Ross County defender Liam Fontaine feels Staggies are finding their feet following their step up to the Premiership this season.
County’s 2-1 victory over St Mirren on Saturday ended a streak of back-to-back defeats to leave the Staggies seventh after five games, and only trailing sixth-placed Kilmarnock on goal difference.
Although Fontaine knows stiffer tests await his side following their promotion from the Championship last season, the Englishman feels his side have the ability to cause their top-flight opponents problems.
Fontaine said: “We’re new to the league after getting back up. We know what we want to achieve this season, what we’re looking to achieve.
“We’re playing against better teams than last year and that’s the reality. We have to be able to adapt to whatever gets thrown our way.
“We need to be able to defend right when we need to defend, and we’re always going to trouble teams when we attack because we have some very good attacking players.”
County struck late to defeat Saints on Saturday, with skipper Marcus Fraser netting a stoppage time winner, and Fontaine feels the Staggies were rewarded for their determination.
The 33-year-old added: “That’s another three points and a home win, which was much-needed.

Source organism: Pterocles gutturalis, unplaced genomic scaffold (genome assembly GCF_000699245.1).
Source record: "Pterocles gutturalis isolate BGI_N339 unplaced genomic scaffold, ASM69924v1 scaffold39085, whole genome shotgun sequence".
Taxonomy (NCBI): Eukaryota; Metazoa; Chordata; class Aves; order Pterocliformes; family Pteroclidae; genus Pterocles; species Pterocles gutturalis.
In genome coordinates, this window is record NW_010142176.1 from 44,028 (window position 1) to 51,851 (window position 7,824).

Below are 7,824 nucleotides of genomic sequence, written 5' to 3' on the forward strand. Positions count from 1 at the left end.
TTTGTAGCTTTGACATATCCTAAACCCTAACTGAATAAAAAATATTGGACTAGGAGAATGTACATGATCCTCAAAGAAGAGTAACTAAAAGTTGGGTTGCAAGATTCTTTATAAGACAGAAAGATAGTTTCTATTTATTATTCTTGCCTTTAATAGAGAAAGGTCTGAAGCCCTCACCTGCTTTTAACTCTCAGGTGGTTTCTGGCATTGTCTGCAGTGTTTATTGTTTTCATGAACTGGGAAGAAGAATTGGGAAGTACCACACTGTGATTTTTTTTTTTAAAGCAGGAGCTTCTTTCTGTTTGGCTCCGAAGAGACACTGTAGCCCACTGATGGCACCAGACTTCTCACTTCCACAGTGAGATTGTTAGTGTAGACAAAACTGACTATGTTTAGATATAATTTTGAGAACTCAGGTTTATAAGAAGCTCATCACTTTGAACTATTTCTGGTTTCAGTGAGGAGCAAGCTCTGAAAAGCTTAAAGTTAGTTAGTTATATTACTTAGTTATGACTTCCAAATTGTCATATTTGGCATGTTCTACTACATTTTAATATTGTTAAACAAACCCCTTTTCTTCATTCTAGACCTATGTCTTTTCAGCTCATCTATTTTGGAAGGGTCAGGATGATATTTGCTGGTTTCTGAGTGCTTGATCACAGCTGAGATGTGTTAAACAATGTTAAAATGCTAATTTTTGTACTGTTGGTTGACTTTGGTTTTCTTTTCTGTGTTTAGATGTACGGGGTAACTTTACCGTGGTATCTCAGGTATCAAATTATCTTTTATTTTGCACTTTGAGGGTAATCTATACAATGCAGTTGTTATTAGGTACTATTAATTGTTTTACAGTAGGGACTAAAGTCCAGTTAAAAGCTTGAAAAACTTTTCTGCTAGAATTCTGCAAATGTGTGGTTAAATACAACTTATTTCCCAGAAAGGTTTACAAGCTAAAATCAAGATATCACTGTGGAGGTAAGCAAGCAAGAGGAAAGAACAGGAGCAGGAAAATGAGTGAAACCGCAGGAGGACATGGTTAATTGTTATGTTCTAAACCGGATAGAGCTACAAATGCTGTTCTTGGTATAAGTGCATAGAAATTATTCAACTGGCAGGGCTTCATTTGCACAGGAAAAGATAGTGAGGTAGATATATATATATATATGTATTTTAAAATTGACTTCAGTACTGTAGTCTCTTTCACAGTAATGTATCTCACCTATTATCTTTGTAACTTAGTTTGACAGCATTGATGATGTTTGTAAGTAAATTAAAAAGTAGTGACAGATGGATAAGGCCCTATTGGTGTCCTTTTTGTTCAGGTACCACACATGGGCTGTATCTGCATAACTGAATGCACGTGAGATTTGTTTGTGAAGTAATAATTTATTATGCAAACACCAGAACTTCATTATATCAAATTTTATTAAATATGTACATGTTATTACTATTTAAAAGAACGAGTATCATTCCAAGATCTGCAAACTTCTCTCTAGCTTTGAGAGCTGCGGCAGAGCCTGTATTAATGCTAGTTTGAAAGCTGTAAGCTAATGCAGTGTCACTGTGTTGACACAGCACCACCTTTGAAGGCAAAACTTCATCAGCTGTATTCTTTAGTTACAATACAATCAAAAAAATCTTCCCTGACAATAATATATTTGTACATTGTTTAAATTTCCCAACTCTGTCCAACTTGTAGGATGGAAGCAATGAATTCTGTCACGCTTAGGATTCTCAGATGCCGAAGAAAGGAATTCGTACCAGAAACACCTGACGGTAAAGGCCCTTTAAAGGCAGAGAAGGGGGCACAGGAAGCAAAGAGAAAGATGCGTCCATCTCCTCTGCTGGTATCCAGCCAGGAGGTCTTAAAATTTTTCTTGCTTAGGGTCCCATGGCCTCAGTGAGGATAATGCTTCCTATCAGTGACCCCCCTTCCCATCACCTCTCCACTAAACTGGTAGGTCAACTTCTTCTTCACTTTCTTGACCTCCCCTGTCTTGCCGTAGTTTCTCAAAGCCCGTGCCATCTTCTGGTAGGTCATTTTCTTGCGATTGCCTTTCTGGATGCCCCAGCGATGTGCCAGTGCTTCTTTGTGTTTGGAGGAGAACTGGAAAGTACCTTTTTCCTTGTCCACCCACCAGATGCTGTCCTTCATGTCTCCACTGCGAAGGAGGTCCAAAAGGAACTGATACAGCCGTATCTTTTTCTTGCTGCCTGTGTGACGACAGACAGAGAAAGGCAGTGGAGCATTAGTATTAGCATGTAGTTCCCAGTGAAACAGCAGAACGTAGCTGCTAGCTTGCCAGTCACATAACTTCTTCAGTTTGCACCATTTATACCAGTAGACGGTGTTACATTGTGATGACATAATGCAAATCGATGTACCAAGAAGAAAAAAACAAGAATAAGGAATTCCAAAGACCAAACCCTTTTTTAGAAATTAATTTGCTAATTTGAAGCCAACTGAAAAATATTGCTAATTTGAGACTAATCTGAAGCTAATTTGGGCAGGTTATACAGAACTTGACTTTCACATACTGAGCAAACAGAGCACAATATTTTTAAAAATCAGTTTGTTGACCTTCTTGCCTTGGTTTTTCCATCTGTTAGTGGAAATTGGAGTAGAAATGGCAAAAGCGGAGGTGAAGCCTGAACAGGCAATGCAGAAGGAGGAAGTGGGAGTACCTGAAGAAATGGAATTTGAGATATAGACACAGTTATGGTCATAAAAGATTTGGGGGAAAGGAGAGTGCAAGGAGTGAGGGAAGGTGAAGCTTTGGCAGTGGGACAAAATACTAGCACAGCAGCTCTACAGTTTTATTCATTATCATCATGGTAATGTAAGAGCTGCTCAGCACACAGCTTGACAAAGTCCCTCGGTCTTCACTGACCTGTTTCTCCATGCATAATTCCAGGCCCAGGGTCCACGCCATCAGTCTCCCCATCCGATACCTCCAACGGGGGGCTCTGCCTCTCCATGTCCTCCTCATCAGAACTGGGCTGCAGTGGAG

“In the end, we kept going right to the end and still played football to get the ball out wide to Richard Foster and Michael Gardyne.
“It was one of those horrible balls with the wind against them. If I’m their defender, I’m hating that ball coming in the box.
“Marcus gambled and got on the end of it. I’m delighted for him and delighted we got the points.
“That was the task – to get the win and open up a little gap between us and St Mirren because obviously we’ve seen how well they’ve started. That’s all we can look to do each week.”
County goalkeeper Ross Laidlaw was at fault for Tony Andreu’s equaliser which looked like securing a point for the Buddies, however Fontaine backed his former Hibernian team-mate to put the howler behind him.
Fontaine added: “I think you have to be that character if you’re going to be any form of top goalkeeper. You have to be able to handle stuff like that.
“I’m not a goalkeeper, but he’ll know what he did wrong and take himself out on the training pitch and work on it.
“It is like any player, if someone is missing shots or penalties they need to go out and work on it. That’s what it comes down to.
“We’ve got a good vibe at this club. Everyone is in it together, the full squad – even the boys in the stand at the moment who are injured.
“That’s just how we have worked since the managers have come in.”